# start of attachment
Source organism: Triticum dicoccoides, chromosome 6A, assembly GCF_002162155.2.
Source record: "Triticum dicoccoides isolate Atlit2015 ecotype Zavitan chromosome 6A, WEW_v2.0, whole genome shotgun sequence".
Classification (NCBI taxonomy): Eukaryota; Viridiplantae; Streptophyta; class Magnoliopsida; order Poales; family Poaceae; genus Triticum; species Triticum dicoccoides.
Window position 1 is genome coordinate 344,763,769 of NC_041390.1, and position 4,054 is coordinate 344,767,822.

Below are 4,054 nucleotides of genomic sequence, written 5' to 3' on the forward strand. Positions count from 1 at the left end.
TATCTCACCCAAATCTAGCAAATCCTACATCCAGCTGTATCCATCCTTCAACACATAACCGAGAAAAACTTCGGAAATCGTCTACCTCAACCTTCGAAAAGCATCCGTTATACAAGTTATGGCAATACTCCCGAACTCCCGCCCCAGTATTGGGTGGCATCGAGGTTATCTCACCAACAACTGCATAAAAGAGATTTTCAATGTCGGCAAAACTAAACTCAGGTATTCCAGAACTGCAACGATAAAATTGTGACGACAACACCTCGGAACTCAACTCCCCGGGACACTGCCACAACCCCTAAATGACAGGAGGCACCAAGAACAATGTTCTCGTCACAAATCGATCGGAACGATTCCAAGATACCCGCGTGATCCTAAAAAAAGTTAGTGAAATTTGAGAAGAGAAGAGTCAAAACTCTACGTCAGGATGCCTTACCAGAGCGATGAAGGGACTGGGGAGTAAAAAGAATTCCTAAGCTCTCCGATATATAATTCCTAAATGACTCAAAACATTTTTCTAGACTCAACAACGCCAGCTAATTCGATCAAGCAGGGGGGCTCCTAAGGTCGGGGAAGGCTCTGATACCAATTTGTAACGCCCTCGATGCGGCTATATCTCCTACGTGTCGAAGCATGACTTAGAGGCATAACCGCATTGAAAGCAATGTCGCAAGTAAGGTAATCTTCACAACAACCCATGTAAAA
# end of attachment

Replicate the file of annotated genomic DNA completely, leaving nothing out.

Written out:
Source organism: Triticum dicoccoides, chromosome 6A, assembly GCF_002162155.2.
Source record: "Triticum dicoccoides isolate Atlit2015 ecotype Zavitan chromosome 6A, WEW_v2.0, whole genome shotgun sequence".
Classification (NCBI taxonomy): Eukaryota; Viridiplantae; Streptophyta; class Magnoliopsida; order Poales; family Poaceae; genus Triticum; species Triticum dicoccoides.
Window position 1 is genome coordinate 344,763,769 of NC_041390.1, and position 4,054 is coordinate 344,767,822.

Below are 4,054 nucleotides of genomic sequence, written 5' to 3' on the forward strand. Positions count from 1 at the left end.
TATCTCACCCAAATCTAGCAAATCCTACATCCAGCTGTATCCATCCTTCAACACATAACCGAGAAAAACTTCGGAAATCGTCTACCTCAACCTTCGAAAAGCATCCGTTATACAAGTTATGGCAATACTCCCGAACTCCCGCCCCAGTATTGGGTGGCATCGAGGTTATCTCACCAACAACTGCATAAAAGAGATTTTCAATGTCGGCAAAACTAAACTCAGGTATTCCAGAACTGCAACGATAAAATTGTGACGACAACACCTCGGAACTCAACTCCCCGGGACACTGCCACAACCCCTAAATGACAGGAGGCACCAAGAACAATGTTCTCGTCACAAATCGATCGGAACGATTCCAAGATACCCGCGTGATCCTAAAAAAAGTTAGTGAAATTTGAGAAGAGAAGAGTCAAAACTCTACGTCAGGATGCCTTACCAGAGCGATGAAGGGACTGGGGAGTAAAAAGAATTCCTAAGCTCTCCGATATATAATTCCTAAATGACTCAAAACATTTTTCTAGACTCAACAACGCCAGCTAATTCGATCAAGCAGGGGGGCTCCTAAGGTCGGGGAAGGCTCTGATACCAATTTGTAACGCCCTCGATGCGGCTATATCTCCTACGTGTCGAAGCATGACTTAGAGGCATAACCGCATTGAAAGCAATGTCGCAAGTAAGGTAATCTTCACAACAACCCATGTAAAA